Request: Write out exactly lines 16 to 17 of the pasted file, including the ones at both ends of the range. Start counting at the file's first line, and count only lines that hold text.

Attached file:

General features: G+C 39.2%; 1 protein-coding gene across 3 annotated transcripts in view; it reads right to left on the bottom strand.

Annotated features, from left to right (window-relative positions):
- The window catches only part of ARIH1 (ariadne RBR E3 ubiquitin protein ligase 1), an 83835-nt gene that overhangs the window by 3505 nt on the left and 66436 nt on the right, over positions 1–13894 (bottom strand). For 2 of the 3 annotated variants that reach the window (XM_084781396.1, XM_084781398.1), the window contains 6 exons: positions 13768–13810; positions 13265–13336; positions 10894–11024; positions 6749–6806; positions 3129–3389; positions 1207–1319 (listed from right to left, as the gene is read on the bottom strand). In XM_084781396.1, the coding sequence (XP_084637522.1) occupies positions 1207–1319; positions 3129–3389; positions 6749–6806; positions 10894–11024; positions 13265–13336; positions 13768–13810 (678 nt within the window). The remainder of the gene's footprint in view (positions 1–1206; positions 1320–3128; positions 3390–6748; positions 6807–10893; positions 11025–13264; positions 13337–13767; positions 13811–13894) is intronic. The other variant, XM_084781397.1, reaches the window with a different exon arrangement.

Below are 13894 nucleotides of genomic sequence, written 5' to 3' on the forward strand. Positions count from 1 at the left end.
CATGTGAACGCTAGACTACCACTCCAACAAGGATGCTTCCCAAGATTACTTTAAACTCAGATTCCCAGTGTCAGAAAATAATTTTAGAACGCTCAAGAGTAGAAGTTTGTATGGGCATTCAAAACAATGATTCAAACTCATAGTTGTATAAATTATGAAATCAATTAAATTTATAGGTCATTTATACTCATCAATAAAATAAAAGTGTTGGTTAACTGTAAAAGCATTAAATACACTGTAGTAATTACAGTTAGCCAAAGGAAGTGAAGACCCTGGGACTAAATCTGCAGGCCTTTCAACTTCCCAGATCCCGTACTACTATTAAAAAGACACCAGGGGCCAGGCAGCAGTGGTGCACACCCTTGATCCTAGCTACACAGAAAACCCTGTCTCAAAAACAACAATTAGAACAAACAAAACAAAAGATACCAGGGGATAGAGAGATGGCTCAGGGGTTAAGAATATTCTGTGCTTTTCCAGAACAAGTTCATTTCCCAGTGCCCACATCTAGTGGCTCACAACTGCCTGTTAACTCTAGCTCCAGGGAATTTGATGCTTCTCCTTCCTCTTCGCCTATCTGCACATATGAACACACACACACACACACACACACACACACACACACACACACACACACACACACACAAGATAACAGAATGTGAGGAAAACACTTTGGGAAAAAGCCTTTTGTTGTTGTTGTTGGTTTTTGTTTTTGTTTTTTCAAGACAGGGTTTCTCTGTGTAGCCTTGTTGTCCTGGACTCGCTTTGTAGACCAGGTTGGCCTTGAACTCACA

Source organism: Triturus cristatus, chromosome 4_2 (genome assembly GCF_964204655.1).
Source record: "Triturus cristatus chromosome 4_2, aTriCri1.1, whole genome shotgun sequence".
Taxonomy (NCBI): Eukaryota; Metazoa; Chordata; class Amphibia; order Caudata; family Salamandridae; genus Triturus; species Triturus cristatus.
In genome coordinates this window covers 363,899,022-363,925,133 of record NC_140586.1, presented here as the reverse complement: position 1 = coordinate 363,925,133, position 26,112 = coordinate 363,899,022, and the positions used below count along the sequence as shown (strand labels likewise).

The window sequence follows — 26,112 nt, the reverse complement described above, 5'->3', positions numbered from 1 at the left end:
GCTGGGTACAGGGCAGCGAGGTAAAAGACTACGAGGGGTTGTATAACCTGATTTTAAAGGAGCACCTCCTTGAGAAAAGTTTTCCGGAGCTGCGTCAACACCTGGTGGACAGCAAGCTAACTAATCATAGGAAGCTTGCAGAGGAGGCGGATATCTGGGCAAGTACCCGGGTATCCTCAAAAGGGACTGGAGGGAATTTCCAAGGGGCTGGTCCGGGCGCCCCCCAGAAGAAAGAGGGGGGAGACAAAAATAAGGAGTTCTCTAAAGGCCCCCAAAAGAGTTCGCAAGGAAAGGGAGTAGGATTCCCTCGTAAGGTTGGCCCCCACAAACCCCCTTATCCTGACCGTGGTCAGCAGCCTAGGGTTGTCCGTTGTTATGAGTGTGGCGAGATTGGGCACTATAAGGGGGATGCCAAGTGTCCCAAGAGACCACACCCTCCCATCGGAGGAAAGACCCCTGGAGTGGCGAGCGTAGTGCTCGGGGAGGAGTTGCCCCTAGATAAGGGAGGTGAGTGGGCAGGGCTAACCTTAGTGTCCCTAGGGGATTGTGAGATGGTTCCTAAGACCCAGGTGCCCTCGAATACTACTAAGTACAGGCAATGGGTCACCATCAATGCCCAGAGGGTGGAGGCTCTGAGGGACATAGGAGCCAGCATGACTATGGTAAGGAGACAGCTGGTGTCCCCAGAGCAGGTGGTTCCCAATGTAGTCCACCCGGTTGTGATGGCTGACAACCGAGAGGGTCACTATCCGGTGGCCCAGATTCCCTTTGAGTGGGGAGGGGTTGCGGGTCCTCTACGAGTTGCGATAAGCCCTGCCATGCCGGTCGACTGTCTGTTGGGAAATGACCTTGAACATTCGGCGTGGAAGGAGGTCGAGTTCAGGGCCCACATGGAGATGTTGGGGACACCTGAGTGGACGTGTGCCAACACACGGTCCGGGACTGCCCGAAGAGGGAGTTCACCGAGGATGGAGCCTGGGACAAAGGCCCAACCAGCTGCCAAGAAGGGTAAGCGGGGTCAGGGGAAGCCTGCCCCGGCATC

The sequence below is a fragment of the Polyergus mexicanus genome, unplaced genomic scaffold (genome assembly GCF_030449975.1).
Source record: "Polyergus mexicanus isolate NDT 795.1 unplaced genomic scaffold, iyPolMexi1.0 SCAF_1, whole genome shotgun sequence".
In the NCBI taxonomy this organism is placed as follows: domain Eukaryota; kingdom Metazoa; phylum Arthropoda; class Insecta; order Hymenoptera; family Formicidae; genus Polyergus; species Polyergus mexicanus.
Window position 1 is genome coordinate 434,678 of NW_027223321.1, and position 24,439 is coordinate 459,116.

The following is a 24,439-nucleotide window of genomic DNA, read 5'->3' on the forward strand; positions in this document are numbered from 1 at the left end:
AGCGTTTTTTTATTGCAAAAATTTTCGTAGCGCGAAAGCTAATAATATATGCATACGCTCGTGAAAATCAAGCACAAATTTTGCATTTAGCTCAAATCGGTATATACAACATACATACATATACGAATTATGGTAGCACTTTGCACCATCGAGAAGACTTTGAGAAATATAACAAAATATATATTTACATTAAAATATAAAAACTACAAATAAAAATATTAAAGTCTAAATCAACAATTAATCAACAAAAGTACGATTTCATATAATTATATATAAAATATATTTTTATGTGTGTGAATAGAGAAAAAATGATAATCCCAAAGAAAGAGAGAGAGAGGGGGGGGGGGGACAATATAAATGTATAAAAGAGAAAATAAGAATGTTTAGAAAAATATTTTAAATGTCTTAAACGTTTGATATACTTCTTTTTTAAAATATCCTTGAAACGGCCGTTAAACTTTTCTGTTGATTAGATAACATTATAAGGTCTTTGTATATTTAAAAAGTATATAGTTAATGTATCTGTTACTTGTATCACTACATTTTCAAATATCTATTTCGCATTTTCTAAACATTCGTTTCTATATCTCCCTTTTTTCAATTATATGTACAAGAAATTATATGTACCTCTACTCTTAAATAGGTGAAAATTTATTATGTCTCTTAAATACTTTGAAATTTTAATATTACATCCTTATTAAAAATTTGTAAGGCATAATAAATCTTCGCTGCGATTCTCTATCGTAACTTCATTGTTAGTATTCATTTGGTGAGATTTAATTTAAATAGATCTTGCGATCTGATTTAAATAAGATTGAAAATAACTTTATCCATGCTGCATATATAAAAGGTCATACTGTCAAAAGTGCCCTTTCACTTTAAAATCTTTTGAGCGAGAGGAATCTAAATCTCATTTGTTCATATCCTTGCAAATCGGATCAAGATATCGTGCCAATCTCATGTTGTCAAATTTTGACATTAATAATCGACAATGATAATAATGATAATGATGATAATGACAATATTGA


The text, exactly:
The following is a 24,439-nucleotide window of genomic DNA, read 5'->3' on the forward strand; positions in this document are numbered from 1 at the left end:
AGCGTTTTTTTATTGCAAAAATTTTCGTAGCGCGAAAGCTAATAATATATGCATACGCTCGTGAAAATCAAGCACAAATTTTGCATTTAGCTCAAATCGGTATATACAACATACATACATATACGAATTATGGTAGCACTTTGCACCATCGAGAAGACTTTGAGAAATATAACAAAATATATATTTACATTAAAATATAAAAACTACAAATAAAAATATTAAAGTCTAAATCAACAATTAATCAACAAAAGTACGATTTCATATAATTATATATAAAATATATTTTTATGTGTGTGAATAGAGAAAAAATGATAATCCCAAAGAAAGAGAGAGAGAGGGGGGGGGGGGACAATATAAATGTATAAAAGAGAAAATAAGAATGTTTAGAAAAATATTTTAAATGTCTTAAACGTTTGATATACTTCTTTTTTAAAATATCCTTGAAACGGCCGTTAAACTTTTCTGTTGATTAGATAACATTATAAGGTCTTTGTATATTTAAAAAGTATATAGTTAATGTATCTGTTACTTGTATCACTACATTTTCAAATATCTATTTCGCATTTTCTAAACATTCGTTTCTATATCTCCCTTTTTTCAATTATATGTACAAGAAATTATATGTACCTCTACTCTTAAATAGGTGAAAATTTATTATGTCTCTTAAATACTTTGAAATTTTAATATTACATCCTTATTAAAAATTTGTAAGGCATAATAAATCTTCGCTGCGATTCTCTATCGTAACTTCATTGTTAGTATTCATTTGGTGAGATTTAATTTAAATAGATCTTGCGATCTGATTTAAATAAGATTGAAAATAACTTTATCCATGCTGCATATATAAAAGGTCATACTGTCAAAAGTGCCCTTTCACTTTAAAATCTTTTGAGCGAGAGGAATCTAAATCTCATTTGTTCATATCCTTGCAAATCGGATCAAGATATCGTGCCAATCTCATGTTGTCAAATTTTGACATTAATAATCGACAATGATAATAATGATAATGATGATAATGACAATATTGA